Pope offers solidarity with Cuba, highlights Hispanics in US

HAVANA (AP) — Pope Francis begins a 10-day trip to Cuba and the United States on Saturday, embarking on his first trip to the onetime Cold War foes after helping to nudge forward their historic rapprochement. He will be offering a show of solidarity with Cubans and making clear that Hispanics in the United States are the bedrock of the American church.

The visit boasts several firsts for history’s first Latin American pope: Francis will become the first pope to address the U.S. Congress and he will also proclaim the first saint on U.S. soil by canonizing the controversial (and Hispanic) missionary, Junipero Serra.

Francis will also be following in the footsteps of his predecessors, becoming the third pontiff to visit Cuba in the past 17 years — a remarkable record for any country, much less one with such a tiny Catholic community. And he will join them in grabbing the world stage at the United Nations to press his agenda on migration, the environment and religious persecution.

It’s largely unknown territory for the 78-year-old Argentine Jesuit, who has never visited either country and confessed that the United States was so foreign to him that he would spend the summer reading up on it. His popularity ratings are high in the U.S., but he also has gained detractors, particularly among conservatives over his critiques of the excesses of capitalism.

That has endeared him to Cuban President Raul Castro, who vowed earlier this year that if Francis kept it up, he would return to the Catholic Church.

But Francis has also been on record criticizing Cuba’s socialist — and atheist — revolution as denying individuals their “transcendent dignity.”

Pope Francis departed from Rome on a special Alitalia flight Saturday morning. The visit begins in Havana, where he will be greeted as something of a hero to Cubans who rightly credit him with helping restore diplomatic relations between the United States and Cuba. Francis issued a personal appeal to Presidents Barack Obama and Raul Castro last year to end 50 years of animosity, and later hosted the Cuban and U.S. delegations to finalize the deal.

“This visit is like a breath of hope blowing over Cuba, more than anything because of the role that the pope played in the reestablishment of relations,” said Diego Carrera, a 71-year-old retired state worker in Havana.

The Cuban government launched a citywide effort to bring crowds into the streets of the capital, offering a day’s pay, snacks and transportation to state workers to gather along the pope’s route from the airport to the papal ambassador’s home. University students were also recruited to turn out.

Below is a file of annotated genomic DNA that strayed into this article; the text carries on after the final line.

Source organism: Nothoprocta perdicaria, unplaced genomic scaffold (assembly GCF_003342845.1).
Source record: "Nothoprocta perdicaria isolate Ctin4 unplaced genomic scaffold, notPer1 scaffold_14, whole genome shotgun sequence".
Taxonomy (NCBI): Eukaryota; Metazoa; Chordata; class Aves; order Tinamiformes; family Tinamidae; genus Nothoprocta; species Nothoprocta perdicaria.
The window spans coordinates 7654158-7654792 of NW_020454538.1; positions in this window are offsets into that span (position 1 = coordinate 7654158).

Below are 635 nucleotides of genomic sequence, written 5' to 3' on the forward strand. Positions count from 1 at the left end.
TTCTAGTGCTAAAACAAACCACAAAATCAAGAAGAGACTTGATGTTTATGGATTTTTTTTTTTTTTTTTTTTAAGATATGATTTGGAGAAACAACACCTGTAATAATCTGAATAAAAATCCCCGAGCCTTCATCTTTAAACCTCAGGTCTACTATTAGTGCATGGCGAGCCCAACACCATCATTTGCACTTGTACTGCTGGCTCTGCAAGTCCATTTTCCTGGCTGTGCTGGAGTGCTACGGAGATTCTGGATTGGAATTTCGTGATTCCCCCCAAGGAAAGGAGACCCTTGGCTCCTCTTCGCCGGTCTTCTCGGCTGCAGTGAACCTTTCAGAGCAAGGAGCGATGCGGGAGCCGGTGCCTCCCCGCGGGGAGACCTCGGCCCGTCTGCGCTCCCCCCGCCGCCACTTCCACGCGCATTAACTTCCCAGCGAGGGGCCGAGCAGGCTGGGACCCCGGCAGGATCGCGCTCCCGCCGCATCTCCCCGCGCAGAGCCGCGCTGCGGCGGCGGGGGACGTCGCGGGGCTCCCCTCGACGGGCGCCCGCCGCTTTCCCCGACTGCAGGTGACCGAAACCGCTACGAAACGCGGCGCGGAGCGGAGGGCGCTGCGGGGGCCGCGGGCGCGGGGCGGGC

The Vatican secretary of state, Cardinal Pietro Parolin, said the Holy See hopes the rapprochement will soon be followed by the removal of the U.S. embargo, which the Vatican has long opposed. On Friday, the United States eased rules for U.S. citizens wishing to travel to Cuba and simplified procedures for telephone and Internet investments and money transfers to Cuba.

But a close Vatican aide of the pope’s, Guzman Carriquiry, said Francis’ key aim in travelling to Cuba was pastoral, not political.

“When I asked the Holy Father if he’s going to Cuba to follow the negotiations between the U.S. and Cuba, he responded clearly this is neither the motivation nor the objective of the trip,” Carriquiry told a recent church conference. “The motive of the trip is to confirm the Catholic faith of Cubans and encourage a church that has suffered in the past decades.”

That’s not to say there won’t be politics on the agenda: It will just take place behind closed doors.

Asked if Francis would meet with dissidents or speak out about their plight while in Cuba, the Vatican spokesman, the Rev. Federico Lombardi, said the issue could come up in private discussions between Francis and Raul Castro, and their respective secretaries of state.

“You can discuss problems of this type without dealing with them in clamorous ways,” Lombardi said.

Francis will travel to the eastern Cuban city of Santiago to pray at the sanctuary of Cuba’s patron saint and stop in the city of Holguin en route, demonstrating once again his desire to visit the most peripheral of places that often get overlooked.

Francis arrives in Washington on Sept. 22 for the U.S. leg of his trip, greeted at Andrews Air Force Base by the first family.emind America of its greatness, of its long history of welcoming foreigners and of the freedoms, first sketched out in Philadelphia, that formed the foundation of American democracy and society.

“He will remind of us our nobility,” Dolan said in a recent interview in the New York City archdiocese. “He will affirm our heritage and in doing that he’ll also remind us of the moral imperative to live up to that.”

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